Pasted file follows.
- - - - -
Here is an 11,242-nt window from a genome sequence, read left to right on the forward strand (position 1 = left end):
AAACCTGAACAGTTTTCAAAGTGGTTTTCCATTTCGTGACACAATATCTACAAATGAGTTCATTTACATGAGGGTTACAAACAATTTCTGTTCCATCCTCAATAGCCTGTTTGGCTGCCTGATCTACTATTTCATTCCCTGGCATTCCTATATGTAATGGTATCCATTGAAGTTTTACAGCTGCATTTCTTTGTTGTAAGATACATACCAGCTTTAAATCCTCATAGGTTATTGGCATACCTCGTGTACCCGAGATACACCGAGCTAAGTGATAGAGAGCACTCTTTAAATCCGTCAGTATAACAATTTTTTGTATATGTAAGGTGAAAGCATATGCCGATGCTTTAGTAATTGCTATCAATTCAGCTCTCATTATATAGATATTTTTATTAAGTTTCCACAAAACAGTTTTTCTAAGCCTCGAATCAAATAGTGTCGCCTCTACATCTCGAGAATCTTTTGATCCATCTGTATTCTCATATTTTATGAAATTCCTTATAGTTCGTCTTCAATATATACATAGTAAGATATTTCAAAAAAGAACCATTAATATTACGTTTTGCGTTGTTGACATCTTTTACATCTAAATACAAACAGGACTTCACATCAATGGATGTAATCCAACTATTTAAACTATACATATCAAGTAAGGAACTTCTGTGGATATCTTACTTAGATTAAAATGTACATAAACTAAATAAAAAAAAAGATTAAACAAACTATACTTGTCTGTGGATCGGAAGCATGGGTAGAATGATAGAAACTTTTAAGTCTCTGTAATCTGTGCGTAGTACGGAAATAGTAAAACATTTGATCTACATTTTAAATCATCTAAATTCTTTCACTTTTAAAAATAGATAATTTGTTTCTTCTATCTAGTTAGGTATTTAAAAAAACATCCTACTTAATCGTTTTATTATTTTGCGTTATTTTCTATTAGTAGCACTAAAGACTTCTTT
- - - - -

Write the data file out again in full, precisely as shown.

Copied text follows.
Here is an 11,242-nt window from a genome sequence, read left to right on the forward strand (position 1 = left end):
AAACCTGAACAGTTTTCAAAGTGGTTTTCCATTTCGTGACACAATATCTACAAATGAGTTCATTTACATGAGGGTTACAAACAATTTCTGTTCCATCCTCAATAGCCTGTTTGGCTGCCTGATCTACTATTTCATTCCCTGGCATTCCTATATGTAATGGTATCCATTGAAGTTTTACAGCTGCATTTCTTTGTTGTAAGATACATACCAGCTTTAAATCCTCATAGGTTATTGGCATACCTCGTGTACCCGAGATACACCGAGCTAAGTGATAGAGAGCACTCTTTAAATCCGTCAGTATAACAATTTTTTGTATATGTAAGGTGAAAGCATATGCCGATGCTTTAGTAATTGCTATCAATTCAGCTCTCATTATATAGATATTTTTATTAAGTTTCCACAAAACAGTTTTTCTAAGCCTCGAATCAAATAGTGTCGCCTCTACATCTCGAGAATCTTTTGATCCATCTGTATTCTCATATTTTATGAAATTCCTTATAGTTCGTCTTCAATATATACATAGTAAGATATTTCAAAAAAGAACCATTAATATTACGTTTTGCGTTGTTGACATCTTTTACATCTAAATACAAACAGGACTTCACATCAATGGATGTAATCCAACTATTTAAACTATACATATCAAGTAAGGAACTTCTGTGGATATCTTACTTAGATTAAAATGTACATAAACTAAATAAAAAAAAAGATTAAACAAACTATACTTGTCTGTGGATCGGAAGCATGGGTAGAATGATAGAAACTTTTAAGTCTCTGTAATCTGTGCGTAGTACGGAAATAGTAAAACATTTGATCTACATTTTAAATCATCTAAATTCTTTCACTTTTAAAAATAGATAATTTGTTTCTTCTATCTAGTTAGGTATTTAAAAAAACATCCTACTTAATCGTTTTATTATTTTGCGTTATTTTCTATTAGTAGCACTAAAGACTTCTTT